Now that is by far not my preferred approach to short-term rental accounting, but certainly that’s an approach that some people take. So if we go to the flip side and look at accrual accounting, it says that if I receive a booking today, I may receive cash today, but actually that’s going to sit as an advanced deposit until that guest arrives. 

Then when that check-in occurs, I’m either going to recognize that revenue over the life of the stay, or maybe I just recognize all of it on check-in or departure. So that would be the difference between accrual versus cash. Certainly as an accountant we prefer the accrual method of accounting because it’s the best way to achieve what we call revenue and expense matching. That means  if I want to understand how I’m performing in this particular month, I really need to match up my expenses with the time period when I’m actually earning that revenue. 

So the idea is that I’m earning revenue when that guest arrives. The other piece of the puzzle is: do I show revenue (for example the accommodation fare that I’m going to pay out to an owner) as my revenue, or do I put that on a balance sheet (basically as a liability) and then only recognize my management commissions?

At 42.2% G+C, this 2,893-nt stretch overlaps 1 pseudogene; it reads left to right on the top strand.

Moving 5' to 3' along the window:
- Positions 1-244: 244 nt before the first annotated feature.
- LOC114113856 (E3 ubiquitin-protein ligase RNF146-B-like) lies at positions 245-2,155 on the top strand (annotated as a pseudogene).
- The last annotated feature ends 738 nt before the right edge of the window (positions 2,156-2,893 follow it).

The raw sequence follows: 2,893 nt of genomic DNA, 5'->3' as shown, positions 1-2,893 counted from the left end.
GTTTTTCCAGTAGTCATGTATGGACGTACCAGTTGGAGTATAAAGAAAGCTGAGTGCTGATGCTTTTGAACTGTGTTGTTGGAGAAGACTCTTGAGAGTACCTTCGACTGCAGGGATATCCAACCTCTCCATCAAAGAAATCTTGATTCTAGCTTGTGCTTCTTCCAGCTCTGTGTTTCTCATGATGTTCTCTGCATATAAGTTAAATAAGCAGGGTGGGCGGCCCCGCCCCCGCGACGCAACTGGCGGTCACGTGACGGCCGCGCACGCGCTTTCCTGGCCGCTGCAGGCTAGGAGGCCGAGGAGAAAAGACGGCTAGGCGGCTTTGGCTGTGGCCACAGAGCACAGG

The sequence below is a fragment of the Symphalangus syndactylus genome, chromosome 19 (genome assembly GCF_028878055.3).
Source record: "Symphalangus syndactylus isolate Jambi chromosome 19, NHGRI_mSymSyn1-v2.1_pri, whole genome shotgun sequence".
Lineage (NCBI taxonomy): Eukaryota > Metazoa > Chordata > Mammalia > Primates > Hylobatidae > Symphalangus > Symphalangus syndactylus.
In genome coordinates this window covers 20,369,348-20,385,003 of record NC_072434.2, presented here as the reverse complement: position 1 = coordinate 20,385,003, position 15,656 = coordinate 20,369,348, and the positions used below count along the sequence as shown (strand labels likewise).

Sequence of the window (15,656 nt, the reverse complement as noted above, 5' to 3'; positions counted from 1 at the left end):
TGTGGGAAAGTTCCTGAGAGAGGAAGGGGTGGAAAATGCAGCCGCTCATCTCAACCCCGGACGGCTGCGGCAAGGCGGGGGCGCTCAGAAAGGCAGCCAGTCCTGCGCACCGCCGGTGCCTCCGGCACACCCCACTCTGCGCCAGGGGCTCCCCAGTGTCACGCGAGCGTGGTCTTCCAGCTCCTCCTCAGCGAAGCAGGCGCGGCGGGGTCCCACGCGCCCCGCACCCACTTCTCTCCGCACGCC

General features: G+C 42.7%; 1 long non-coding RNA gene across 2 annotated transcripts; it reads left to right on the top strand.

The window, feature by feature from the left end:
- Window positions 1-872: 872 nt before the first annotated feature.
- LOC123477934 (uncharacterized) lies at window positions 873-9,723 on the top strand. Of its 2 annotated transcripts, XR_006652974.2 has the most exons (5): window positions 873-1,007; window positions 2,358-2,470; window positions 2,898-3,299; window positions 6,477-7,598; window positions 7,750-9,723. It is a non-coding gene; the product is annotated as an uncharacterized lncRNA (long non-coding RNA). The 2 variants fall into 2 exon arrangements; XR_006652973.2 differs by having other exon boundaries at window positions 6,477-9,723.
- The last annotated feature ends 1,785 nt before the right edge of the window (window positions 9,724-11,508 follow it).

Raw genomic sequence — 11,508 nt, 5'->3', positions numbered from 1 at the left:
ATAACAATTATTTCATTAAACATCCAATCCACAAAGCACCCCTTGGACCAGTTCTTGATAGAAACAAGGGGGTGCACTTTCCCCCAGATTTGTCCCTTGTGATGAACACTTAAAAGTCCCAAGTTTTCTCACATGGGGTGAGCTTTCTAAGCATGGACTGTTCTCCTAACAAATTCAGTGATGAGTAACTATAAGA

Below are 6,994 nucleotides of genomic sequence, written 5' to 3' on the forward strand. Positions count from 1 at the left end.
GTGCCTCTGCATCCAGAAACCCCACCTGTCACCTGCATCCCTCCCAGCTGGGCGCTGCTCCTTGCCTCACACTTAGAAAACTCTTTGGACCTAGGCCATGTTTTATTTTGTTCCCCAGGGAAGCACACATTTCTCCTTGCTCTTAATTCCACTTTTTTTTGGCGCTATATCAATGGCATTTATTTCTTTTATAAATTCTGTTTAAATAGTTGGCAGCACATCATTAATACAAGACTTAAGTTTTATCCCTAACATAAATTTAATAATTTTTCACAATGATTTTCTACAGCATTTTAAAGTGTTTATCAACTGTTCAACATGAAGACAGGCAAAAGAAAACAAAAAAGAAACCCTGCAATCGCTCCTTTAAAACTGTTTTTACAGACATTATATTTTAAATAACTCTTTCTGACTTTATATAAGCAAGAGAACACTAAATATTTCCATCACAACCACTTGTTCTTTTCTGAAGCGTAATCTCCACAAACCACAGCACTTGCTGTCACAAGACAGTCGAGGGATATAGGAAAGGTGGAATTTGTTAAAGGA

How to report revenues as a vacation rental manager

So this is again a tricky subject, but certainly the best practice in the industry is to actually record the owner’s revenue as a liability or basically a payable to them, and make the revenue that’s shown on your income statement the management commissions, maybe cleaning fees, other ancillary fees that you’re going to be earning as the management company. In any case you are not actually showing the accommodation fare on your P&L as a management company.

Those are subjects that we help clients think through and use best practices, so that they can benchmark themselves against other companies. We also know a lot of people might want to sell their business someday, so having really good books where people can go back two or three years or more and have financials in line with industry standards is important to getting that that top line that you want to see for your business “


STR Solutions Podcast

If you’re a property manager, the distinction between rents and revenues is often confused. How would you explain that to someone who may or may not realize that there actually is a distinction?

“Sure, this actually goes beyond just short-term rental accounting. Consider how any property management company recognizes their revenue. Say you’re a property manager and you’re receiving a monthly lease on behalf of a landlord that owns a piece of property, but you’re maintaining it and collecting the money for them from the lessee, how would you treat those rents that you’re collecting? Well you know as soon as that money hits your bank account, it’s a payable to another owner, so it’s not your revenue.

The revenue that you’re earning is your management commission, perhaps cleaning fees, and the other ancillary fees that I talked about earlier – damage waiver, maybe you charge a booking fee, maybe there’s different fees that you charge the owner – and so that’s really your revenue that you’ve earned as the management company. A lot of people will use the term “rents in trust”, so when I receive rents, that’s “rents in trust” – and that basically means you have rents that are in trust of other people.